SACRAMENTO, Calif. | A new Field Poll shows California Attorney General Jerry Brown enjoys a huge lead in next year’s race for governor, even before he’s declared himself a candidate and despite months of campaigning by his Democratic rival and three Republicans vying for their party’s nomination.
The poll released Thursday found that both Mr. Brown, the former governor who ran three times for president and fellow Democrat Gavin Newsom, the mayor of San Francisco, would fare well against any of the three Republicans in the race.
It found that half of Republican voters had yet to make up their minds in the contest between former eBay chief executive Meg Whitman, former Rep. Tom Campbell and state Insurance Commissioner Steve Poizner.
Among Democrats, Mr. Brown has a comfortable 20-point lead over Mr. Newsom with a quarter of voters undecided. Sen. Dianne Feinstein would trounce either if she opted to get into the race, the poll found.
The poll underscores the struggles of Mr. Newsom’s campaign. He trailed Mr. Brown nearly 7-to-1 in fundraising during the first half of the year, even before Mr. Brown announced an exploratory committee last week that will allow him to collect larger campaign donations.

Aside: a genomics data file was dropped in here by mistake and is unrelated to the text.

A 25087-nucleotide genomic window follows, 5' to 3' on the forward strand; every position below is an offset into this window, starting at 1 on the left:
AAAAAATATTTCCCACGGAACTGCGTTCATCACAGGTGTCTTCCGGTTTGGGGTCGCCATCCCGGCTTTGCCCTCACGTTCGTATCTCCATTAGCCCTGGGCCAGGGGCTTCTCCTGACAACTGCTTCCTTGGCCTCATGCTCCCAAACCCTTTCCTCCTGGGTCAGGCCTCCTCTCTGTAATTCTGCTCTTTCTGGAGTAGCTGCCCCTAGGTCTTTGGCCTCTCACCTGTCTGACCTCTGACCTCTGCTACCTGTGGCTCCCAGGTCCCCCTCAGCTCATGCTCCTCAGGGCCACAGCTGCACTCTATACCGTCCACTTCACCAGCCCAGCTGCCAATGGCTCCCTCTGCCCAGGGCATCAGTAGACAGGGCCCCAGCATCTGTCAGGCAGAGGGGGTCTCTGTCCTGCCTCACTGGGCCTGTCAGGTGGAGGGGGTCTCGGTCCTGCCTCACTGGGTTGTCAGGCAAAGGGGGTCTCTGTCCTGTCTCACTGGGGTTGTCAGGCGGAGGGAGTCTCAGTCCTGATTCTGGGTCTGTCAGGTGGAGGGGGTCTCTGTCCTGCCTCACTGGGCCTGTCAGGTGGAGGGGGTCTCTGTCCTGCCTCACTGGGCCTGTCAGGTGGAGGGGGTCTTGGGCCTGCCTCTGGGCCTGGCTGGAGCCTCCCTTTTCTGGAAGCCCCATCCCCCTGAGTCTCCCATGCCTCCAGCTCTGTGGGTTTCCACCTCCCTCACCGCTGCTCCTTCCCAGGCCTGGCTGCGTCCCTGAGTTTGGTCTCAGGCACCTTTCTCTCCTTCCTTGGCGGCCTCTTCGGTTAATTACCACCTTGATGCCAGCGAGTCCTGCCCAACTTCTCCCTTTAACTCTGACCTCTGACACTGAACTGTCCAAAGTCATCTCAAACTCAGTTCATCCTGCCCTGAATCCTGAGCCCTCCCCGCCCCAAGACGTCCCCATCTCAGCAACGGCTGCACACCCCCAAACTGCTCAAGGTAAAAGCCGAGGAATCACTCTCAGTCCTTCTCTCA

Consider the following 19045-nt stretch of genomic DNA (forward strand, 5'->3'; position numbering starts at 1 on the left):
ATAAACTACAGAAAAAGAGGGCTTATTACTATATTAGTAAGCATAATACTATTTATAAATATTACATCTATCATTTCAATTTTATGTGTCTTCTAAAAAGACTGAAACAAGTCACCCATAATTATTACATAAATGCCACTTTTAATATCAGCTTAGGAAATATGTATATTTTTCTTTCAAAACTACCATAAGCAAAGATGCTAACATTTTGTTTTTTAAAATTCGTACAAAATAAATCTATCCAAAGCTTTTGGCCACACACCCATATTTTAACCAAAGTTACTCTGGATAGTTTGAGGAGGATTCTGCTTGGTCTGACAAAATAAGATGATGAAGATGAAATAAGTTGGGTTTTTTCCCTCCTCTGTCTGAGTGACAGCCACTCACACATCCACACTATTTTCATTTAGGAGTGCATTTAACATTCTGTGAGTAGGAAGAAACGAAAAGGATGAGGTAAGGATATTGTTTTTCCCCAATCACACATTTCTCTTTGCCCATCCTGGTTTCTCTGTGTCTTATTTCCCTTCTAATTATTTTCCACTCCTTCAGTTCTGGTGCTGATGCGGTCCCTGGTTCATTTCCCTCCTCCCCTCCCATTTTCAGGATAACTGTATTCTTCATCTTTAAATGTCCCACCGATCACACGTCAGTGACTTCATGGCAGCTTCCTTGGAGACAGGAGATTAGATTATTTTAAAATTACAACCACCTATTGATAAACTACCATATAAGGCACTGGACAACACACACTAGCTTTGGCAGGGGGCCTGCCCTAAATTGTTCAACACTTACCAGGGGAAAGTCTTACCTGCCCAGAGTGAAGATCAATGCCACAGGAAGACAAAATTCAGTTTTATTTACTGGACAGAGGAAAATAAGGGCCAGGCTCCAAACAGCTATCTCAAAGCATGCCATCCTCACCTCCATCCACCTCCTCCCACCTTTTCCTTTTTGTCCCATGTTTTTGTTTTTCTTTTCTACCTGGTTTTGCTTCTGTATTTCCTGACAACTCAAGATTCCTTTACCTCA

Mr. Newsom has been campaigning statewide for months as he tries to move beyond his image as the mayor who opened his city to gay marriage. Mr. Brown has repeatedly hinted at seeking the office he held from 1975 to 1983, but has so far remained coy.
Thursday’s Field Poll was based on 1,005 interviews with registered voters conducted by phone from Sept. 18 to Oct. 5. It has a sampling error of 3.2 percentage points for all voters, and a sampling error of 4.5 percentage points for the smaller samples of Democrats and Republicans.
The poll found that 49 percent of Republican voters are not ready to favor a particular candidate, unsurprising with the election so far away. The primary is in June.
Among those who do have a preference, Ms. Whitman and Mr. Campbell were in a virtual tie, at 22 percent and 20 percent respectively. Mr. Poizner trailed with just 9 percent.
Although it is early, the poll suggests that any of the three Republicans would have a tough time against a Democratic opponent in the general election.
Despite his lackluster fundraising numbers to date, even Mr. Newsom has leads of 5 percent to 9 percent against any of the Republican candidates in the traditionally Democratic state.
Still, Mr. Brown and Mr. Newsom do not come close to having Mrs. Feinstein’s appeal, according to the poll: 40 percent of Democrats said they would back the state’s senior senator if she were to jump in, compared with 27 percent for Mr. Brown and 16 percent for Mr. Newsom.